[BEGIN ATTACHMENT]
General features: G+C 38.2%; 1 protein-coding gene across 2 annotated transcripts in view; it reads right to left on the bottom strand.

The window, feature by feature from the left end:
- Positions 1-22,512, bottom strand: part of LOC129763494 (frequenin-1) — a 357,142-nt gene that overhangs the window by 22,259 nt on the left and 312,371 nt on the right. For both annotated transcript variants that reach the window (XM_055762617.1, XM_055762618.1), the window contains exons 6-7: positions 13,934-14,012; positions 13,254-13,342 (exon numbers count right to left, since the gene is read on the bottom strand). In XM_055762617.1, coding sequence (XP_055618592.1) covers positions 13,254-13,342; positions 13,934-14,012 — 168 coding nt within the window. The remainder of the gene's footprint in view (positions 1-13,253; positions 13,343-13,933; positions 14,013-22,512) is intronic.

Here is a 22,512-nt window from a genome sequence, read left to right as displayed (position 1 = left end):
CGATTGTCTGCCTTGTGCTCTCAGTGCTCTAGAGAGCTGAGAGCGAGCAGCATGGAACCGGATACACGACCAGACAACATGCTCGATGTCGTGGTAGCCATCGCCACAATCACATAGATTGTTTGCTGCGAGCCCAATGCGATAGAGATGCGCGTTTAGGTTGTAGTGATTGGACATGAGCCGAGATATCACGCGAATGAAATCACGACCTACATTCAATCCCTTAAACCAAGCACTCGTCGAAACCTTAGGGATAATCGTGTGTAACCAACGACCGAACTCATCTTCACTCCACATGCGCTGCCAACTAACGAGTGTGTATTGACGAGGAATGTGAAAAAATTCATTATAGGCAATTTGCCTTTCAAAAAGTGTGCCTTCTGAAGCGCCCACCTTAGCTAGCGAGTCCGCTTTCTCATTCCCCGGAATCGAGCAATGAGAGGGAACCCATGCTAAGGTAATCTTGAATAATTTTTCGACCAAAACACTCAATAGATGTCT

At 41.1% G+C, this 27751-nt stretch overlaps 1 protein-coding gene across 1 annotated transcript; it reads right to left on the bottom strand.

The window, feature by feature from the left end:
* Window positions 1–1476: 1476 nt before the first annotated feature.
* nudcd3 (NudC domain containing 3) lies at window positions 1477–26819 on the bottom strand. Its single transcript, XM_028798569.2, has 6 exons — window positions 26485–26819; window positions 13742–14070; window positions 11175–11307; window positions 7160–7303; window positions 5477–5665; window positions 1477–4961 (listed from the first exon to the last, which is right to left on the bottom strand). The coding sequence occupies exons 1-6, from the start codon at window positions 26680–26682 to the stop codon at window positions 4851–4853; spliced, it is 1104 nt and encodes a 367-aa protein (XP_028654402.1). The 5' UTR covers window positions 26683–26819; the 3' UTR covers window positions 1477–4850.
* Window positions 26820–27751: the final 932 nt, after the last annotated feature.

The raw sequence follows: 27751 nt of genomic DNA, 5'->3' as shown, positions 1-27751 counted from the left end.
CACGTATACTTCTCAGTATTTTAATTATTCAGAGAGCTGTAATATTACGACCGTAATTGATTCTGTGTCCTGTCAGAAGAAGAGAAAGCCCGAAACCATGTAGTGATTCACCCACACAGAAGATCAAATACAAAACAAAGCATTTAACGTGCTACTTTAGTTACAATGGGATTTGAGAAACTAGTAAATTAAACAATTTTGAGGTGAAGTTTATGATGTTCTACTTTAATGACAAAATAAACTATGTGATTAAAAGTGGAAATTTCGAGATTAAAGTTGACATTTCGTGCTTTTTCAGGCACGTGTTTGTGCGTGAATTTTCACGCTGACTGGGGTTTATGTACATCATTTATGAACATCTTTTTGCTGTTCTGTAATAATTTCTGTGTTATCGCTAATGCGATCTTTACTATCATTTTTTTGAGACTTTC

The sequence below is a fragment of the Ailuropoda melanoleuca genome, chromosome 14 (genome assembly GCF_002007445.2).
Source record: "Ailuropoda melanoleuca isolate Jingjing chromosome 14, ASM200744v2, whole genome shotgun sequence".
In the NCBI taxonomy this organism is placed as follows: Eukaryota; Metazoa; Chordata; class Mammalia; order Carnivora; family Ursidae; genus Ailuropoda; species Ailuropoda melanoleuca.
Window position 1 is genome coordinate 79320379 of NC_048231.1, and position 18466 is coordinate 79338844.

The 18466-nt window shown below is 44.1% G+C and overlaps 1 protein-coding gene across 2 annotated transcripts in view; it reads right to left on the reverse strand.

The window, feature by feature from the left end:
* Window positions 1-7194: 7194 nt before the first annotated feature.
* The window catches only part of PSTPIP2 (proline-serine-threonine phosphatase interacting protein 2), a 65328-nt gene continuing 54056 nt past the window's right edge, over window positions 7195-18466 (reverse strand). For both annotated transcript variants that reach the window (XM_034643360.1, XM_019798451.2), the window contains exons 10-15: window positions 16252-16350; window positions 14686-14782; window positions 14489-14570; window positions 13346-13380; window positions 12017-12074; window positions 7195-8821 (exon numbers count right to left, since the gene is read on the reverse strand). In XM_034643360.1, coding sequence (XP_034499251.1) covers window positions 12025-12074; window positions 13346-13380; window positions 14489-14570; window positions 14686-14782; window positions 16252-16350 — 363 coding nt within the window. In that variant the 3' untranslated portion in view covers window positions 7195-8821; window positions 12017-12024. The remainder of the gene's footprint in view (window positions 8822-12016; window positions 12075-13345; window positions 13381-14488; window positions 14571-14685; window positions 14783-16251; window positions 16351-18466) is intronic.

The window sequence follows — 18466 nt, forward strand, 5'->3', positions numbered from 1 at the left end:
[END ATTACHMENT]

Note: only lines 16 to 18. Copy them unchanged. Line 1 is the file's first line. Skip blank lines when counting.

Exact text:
Window position 1 is genome coordinate 79320379 of NC_048231.1, and position 18466 is coordinate 79338844.

The 18466-nt window shown below is 44.1% G+C and overlaps 1 protein-coding gene across 2 annotated transcripts in view; it reads right to left on the reverse strand.

The window, feature by feature from the left end: